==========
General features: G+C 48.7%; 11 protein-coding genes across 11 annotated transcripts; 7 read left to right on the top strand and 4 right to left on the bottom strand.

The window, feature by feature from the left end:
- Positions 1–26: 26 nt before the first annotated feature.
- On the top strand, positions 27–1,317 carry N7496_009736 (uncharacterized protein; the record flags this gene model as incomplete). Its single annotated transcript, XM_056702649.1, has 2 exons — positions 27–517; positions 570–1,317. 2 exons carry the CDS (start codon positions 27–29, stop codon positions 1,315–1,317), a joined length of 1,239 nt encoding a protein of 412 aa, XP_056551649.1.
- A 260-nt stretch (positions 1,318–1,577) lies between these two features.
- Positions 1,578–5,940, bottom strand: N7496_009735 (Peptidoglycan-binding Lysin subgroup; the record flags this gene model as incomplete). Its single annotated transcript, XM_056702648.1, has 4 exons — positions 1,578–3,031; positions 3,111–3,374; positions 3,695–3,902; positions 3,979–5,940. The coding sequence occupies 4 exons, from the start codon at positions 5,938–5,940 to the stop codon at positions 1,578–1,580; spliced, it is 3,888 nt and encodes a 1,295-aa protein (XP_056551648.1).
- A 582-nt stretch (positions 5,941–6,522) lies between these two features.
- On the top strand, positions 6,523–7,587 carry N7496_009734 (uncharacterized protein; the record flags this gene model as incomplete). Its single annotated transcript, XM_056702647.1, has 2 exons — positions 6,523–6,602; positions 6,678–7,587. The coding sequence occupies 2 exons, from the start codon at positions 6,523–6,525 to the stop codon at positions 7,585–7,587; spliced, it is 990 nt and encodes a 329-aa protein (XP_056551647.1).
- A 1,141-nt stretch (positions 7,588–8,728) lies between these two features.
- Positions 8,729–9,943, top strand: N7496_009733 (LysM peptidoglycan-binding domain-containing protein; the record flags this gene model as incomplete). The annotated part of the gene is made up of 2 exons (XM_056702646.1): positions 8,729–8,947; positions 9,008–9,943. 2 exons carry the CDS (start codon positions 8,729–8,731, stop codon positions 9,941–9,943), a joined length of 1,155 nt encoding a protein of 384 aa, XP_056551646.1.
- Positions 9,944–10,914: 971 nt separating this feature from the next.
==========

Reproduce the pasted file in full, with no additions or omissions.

General features: G+C 48.7%; 11 protein-coding genes across 11 annotated transcripts; 7 read left to right on the top strand and 4 right to left on the bottom strand.

The window, feature by feature from the left end:
- Positions 1–26: 26 nt before the first annotated feature.
- On the top strand, positions 27–1,317 carry N7496_009736 (uncharacterized protein; the record flags this gene model as incomplete). Its single annotated transcript, XM_056702649.1, has 2 exons — positions 27–517; positions 570–1,317. 2 exons carry the CDS (start codon positions 27–29, stop codon positions 1,315–1,317), a joined length of 1,239 nt encoding a protein of 412 aa, XP_056551649.1.
- A 260-nt stretch (positions 1,318–1,577) lies between these two features.
- Positions 1,578–5,940, bottom strand: N7496_009735 (Peptidoglycan-binding Lysin subgroup; the record flags this gene model as incomplete). Its single annotated transcript, XM_056702648.1, has 4 exons — positions 1,578–3,031; positions 3,111–3,374; positions 3,695–3,902; positions 3,979–5,940. The coding sequence occupies 4 exons, from the start codon at positions 5,938–5,940 to the stop codon at positions 1,578–1,580; spliced, it is 3,888 nt and encodes a 1,295-aa protein (XP_056551648.1).
- A 582-nt stretch (positions 5,941–6,522) lies between these two features.
- On the top strand, positions 6,523–7,587 carry N7496_009734 (uncharacterized protein; the record flags this gene model as incomplete). Its single annotated transcript, XM_056702647.1, has 2 exons — positions 6,523–6,602; positions 6,678–7,587. The coding sequence occupies 2 exons, from the start codon at positions 6,523–6,525 to the stop codon at positions 7,585–7,587; spliced, it is 990 nt and encodes a 329-aa protein (XP_056551647.1).
- A 1,141-nt stretch (positions 7,588–8,728) lies between these two features.
- Positions 8,729–9,943, top strand: N7496_009733 (LysM peptidoglycan-binding domain-containing protein; the record flags this gene model as incomplete). The annotated part of the gene is made up of 2 exons (XM_056702646.1): positions 8,729–8,947; positions 9,008–9,943. 2 exons carry the CDS (start codon positions 8,729–8,731, stop codon positions 9,941–9,943), a joined length of 1,155 nt encoding a protein of 384 aa, XP_056551646.1.
- Positions 9,944–10,914: 971 nt separating this feature from the next.